Even with the UHF discount, Sinclair Broadcasting needed to sell some of its television stations to be compliant with FCC ownership rules. In February 2018, Sinclair unveiled a plan to sell 2 stations, WPIX New York and WGN Chicago which would have made Sinclair in compliance with the FCC rules. However, Sinclair chose buyers that had close ties to company executives and would allow Sinclair to continue to operate the stations, while at the same time paying a below-market price for these valuable assets. In the case of WGN, there was also a buy-back option for the station.  This move raised suspicions from both the FCC and DOJ that Sinclair was trying to evade Federal ownership rules.

Feeling the heat from the Feds, Sinclair revised its plans and chose to sell 23 stations including WGN Chicago. WGN was to be sold at a below-market rate, to a new entity run by businessman Steven Fader. Mr. Fader’s expertise is in the auto industry where Sinclair’s Chairman David Smith happens to be a board member for Fader’s company, Atlantic Automotive Group. Sinclair also planned to sell KDAF Dallas and KIAH Houston to Cunningham Broadcasting. Cunningham also has close ties to Sinclair and Chairman David Smith.  It should be noted that Sinclair currently manages 14 stations for Cunningham, but the magnitude of this deal has brought further scrutiny to the cozy relationship between Sinclair and Cunningham.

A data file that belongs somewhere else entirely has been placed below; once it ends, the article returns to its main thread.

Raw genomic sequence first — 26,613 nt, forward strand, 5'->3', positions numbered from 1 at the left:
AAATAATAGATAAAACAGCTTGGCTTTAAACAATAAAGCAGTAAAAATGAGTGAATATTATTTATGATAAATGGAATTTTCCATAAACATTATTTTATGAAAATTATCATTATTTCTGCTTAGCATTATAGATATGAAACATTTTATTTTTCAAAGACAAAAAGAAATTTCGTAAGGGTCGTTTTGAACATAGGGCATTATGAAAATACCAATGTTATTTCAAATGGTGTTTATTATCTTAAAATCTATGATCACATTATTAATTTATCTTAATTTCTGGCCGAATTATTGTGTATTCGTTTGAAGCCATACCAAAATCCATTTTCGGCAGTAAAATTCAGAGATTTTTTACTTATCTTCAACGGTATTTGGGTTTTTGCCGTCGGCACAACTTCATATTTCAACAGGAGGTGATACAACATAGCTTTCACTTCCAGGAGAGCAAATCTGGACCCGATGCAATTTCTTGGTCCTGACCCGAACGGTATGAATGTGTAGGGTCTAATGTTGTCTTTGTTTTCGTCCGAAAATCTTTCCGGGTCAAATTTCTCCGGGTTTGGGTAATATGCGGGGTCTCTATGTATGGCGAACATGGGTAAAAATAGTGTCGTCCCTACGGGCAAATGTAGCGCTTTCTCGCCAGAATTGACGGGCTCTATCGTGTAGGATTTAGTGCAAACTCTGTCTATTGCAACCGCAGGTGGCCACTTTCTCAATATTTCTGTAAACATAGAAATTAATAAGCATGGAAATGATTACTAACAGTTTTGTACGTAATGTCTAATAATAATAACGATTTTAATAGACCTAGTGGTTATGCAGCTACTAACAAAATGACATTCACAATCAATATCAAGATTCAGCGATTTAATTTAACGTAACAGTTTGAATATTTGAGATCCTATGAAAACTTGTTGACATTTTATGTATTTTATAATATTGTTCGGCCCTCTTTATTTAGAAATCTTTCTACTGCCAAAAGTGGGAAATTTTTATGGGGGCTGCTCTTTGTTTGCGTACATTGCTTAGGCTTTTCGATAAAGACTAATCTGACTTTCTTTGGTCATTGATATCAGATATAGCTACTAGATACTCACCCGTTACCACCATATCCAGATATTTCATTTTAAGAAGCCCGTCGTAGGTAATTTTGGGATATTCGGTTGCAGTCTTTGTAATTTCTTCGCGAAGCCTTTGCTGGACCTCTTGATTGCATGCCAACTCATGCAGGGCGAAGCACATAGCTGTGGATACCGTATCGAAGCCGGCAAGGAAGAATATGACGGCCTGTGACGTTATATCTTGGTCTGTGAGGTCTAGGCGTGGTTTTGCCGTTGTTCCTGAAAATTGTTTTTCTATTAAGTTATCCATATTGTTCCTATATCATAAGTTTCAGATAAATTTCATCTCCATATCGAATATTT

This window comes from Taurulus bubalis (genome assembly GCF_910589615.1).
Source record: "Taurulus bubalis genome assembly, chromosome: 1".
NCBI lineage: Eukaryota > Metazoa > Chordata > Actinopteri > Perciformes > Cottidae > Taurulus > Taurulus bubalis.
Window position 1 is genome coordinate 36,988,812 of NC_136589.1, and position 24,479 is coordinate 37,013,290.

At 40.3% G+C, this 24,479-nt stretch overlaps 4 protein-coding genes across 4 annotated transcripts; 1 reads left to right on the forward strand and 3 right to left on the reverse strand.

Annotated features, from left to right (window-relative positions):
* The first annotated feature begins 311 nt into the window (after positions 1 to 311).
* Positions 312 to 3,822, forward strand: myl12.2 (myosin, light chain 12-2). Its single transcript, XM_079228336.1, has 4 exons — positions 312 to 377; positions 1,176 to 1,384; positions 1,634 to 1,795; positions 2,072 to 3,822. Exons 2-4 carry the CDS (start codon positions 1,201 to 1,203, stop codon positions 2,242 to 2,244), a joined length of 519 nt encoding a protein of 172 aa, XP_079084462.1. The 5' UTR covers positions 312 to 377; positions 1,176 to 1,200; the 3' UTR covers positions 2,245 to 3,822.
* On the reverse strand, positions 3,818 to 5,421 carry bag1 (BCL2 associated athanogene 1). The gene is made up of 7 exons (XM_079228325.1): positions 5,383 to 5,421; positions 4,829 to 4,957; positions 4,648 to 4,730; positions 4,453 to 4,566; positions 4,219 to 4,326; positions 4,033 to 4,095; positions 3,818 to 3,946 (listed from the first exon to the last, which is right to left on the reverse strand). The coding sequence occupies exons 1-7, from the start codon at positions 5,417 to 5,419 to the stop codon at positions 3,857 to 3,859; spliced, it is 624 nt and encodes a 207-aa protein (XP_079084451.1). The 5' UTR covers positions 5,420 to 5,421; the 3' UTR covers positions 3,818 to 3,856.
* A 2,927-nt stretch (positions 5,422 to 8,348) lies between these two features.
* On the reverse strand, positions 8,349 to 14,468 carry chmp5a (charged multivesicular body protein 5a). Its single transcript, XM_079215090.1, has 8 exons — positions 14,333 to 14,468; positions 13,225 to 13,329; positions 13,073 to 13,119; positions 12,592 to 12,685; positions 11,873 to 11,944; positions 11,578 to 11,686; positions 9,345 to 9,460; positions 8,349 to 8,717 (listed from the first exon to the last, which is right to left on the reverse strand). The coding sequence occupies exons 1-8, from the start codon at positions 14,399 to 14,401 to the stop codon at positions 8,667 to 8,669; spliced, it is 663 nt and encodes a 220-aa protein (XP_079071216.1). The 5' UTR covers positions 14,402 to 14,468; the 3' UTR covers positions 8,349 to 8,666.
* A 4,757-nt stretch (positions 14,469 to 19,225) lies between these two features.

A Principled Decision
Below is Chairman Pai’s decision and explanation as to why the decision was made.

“Based on a thorough review of the record, I have serious concerns about the Sinclair/Tribune transaction. The evidence we’ve received suggests that certain station divestitures that have been proposed to the FCC would allow Sinclair to control those stations in practice, even if not in name, in violation of the law.  When the FCC confronts disputed issues like these, the Communications Act does not allow it to approve a transaction. Instead, the law requires the FCC to designate the transaction for a hearing in order to get to the bottom of these disputes issues. For these reasons, I have shared with my colleagues a draft order that would designate issues involving certain proposed divestitures for a hearing in front of an administrative law judge.”